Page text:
Information from the Individual’s Perspective
Theorizing about information and information systems generally privileges a providers’ perspective — with more or less concern for the user. But what if the individual living subject's perceiving, interpreting, reasoning, knowing, and remembering really were treated as central? and as the point of departure?
I will present a tentative outline of how this might be approached: the components, how they are related, some implications and two remaining open questions. This approach requires some changed definitions but, I will argue, offers a more complete and more coherent view of the field of information studies.
This seminar will be held both online & in person. You are welcome to join us either in South Hall or via Zoom.
For online participants
Online participants must have a Zoom account and be logged in. Sign up for your free account here. If this is your first time using Zoom, please allow a few extra minutes to download and install the browser plugin or mobile app.
Michael Buckland is emeritus professor in the School of Information and co-director of the Electronic Cultural Atlas Initiative. He grew up in England and studied history at Oxford and librarianship at Sheffield University. He trained at the Bodleian Library in Oxford and moved to the University of Lancaster Library in 1965. In 1972, Buckland moved to the United States to be Assistant Director of Libraries for Technical Services at Purdue University Libraries before becoming Dean of the School of Library and Information Studies at Berkeley from 1976 to 1984. He served from 1983 to 1987 as Assistant Vice President for Library Plans and Policies for the nine campuses of the University of California. Professor Buckland’s interests include bibliography, library services, search and discovery, cultural heritage, and the history and theory of documentation.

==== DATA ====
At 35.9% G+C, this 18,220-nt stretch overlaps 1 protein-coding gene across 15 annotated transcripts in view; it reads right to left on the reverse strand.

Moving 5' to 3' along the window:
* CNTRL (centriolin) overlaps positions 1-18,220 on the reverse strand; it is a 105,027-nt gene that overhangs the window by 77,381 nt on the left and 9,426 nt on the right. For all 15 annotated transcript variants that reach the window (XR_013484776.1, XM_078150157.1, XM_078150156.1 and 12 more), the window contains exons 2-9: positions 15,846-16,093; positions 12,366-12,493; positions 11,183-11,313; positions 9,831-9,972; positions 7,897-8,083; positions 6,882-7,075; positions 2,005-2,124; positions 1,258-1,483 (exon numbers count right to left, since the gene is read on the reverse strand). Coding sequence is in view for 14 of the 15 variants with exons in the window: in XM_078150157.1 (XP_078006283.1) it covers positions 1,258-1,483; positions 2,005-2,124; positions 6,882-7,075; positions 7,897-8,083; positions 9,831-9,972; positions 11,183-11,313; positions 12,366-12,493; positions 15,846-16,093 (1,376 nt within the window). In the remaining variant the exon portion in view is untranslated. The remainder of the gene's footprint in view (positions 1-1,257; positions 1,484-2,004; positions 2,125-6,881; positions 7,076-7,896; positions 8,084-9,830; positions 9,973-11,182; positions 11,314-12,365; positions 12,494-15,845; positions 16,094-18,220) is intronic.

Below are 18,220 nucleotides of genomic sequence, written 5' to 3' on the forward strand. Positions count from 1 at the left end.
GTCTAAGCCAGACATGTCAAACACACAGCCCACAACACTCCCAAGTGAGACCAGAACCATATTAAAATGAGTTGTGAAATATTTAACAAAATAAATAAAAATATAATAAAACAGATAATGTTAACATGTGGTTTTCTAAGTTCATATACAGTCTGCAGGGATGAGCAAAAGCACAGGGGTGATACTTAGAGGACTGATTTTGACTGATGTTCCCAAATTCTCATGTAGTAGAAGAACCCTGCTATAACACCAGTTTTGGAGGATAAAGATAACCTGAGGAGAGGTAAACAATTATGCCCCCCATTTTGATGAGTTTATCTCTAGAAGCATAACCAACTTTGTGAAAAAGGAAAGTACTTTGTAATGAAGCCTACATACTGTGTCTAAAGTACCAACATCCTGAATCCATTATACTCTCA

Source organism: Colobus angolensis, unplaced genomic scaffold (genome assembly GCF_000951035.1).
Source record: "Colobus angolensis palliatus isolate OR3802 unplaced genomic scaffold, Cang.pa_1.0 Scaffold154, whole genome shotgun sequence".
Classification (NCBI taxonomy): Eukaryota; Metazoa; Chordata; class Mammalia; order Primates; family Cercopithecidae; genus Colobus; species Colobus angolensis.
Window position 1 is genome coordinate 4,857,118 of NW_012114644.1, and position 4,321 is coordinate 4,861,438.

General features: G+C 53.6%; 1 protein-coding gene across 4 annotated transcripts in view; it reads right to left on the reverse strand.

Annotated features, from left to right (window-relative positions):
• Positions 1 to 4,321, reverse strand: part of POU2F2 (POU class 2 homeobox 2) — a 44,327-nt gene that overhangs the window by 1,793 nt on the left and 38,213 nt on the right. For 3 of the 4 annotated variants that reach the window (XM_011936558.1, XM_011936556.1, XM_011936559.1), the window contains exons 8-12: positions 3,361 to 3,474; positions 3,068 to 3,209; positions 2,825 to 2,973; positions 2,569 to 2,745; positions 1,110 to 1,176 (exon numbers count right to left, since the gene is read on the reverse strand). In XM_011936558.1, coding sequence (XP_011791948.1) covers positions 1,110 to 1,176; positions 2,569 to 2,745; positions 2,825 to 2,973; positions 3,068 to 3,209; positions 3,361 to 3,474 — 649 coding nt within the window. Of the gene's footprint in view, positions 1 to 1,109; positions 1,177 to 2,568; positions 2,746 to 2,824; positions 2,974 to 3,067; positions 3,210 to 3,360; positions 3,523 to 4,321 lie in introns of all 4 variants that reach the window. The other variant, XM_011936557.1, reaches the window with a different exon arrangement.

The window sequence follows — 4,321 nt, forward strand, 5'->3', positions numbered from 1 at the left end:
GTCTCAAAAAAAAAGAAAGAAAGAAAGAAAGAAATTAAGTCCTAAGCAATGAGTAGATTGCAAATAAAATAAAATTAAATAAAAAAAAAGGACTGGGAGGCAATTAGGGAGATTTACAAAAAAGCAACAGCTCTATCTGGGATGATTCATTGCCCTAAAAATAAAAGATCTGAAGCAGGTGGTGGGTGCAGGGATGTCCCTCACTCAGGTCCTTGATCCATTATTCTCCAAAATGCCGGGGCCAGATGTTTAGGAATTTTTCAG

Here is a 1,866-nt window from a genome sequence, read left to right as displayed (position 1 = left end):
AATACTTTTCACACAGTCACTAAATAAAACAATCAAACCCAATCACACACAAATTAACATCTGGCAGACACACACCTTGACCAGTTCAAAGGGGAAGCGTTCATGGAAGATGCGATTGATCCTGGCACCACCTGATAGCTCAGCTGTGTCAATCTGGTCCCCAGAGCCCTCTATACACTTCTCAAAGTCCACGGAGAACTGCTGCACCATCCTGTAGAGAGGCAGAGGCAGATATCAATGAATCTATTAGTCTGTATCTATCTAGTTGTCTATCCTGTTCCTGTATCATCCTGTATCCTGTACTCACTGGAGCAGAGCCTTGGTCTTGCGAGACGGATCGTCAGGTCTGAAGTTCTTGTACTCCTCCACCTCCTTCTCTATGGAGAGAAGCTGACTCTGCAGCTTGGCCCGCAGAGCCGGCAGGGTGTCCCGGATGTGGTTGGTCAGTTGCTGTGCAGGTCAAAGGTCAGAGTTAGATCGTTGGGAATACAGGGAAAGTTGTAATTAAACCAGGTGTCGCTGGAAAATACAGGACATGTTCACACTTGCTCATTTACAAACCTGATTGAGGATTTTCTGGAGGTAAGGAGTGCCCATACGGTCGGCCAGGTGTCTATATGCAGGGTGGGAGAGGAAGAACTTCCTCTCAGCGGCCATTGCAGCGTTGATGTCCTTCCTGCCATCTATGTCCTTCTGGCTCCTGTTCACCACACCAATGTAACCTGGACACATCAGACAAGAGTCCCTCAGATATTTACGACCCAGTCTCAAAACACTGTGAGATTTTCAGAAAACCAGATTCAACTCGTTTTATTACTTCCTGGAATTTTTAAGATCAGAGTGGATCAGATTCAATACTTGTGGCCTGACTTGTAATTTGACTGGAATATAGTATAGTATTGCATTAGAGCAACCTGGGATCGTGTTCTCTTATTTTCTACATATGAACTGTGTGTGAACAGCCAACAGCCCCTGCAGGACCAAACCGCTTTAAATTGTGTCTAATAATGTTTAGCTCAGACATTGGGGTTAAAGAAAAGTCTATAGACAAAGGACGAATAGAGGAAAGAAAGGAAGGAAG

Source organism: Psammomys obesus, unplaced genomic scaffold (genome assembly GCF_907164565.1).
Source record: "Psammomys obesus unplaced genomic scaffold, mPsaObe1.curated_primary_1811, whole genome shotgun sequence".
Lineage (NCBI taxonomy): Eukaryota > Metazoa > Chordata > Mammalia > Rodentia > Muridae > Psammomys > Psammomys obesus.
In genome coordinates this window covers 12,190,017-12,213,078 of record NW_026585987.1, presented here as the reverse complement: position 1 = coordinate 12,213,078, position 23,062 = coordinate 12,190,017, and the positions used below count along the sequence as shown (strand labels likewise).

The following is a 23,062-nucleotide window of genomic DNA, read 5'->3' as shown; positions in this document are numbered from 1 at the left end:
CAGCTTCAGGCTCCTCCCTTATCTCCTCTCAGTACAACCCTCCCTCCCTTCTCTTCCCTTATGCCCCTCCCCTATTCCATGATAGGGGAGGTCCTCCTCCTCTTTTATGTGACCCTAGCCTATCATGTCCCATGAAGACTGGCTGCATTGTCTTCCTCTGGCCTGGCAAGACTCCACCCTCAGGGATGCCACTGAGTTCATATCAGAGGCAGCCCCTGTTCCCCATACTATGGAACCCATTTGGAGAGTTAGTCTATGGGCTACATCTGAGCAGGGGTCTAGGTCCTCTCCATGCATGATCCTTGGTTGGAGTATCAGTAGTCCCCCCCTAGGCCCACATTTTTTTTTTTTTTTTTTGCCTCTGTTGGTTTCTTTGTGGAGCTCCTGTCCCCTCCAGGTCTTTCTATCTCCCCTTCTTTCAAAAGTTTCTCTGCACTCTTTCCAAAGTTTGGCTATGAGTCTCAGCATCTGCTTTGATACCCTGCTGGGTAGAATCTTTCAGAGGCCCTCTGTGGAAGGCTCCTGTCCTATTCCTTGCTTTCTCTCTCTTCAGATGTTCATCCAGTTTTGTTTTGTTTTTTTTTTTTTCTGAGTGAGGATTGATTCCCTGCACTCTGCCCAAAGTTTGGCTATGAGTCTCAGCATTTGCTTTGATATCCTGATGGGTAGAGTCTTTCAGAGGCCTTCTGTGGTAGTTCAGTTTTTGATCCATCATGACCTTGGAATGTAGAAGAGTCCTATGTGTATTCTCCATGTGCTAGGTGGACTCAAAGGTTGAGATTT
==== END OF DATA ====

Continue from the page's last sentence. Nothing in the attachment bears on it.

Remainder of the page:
If you have questions about this event, please contact Michael Buckland.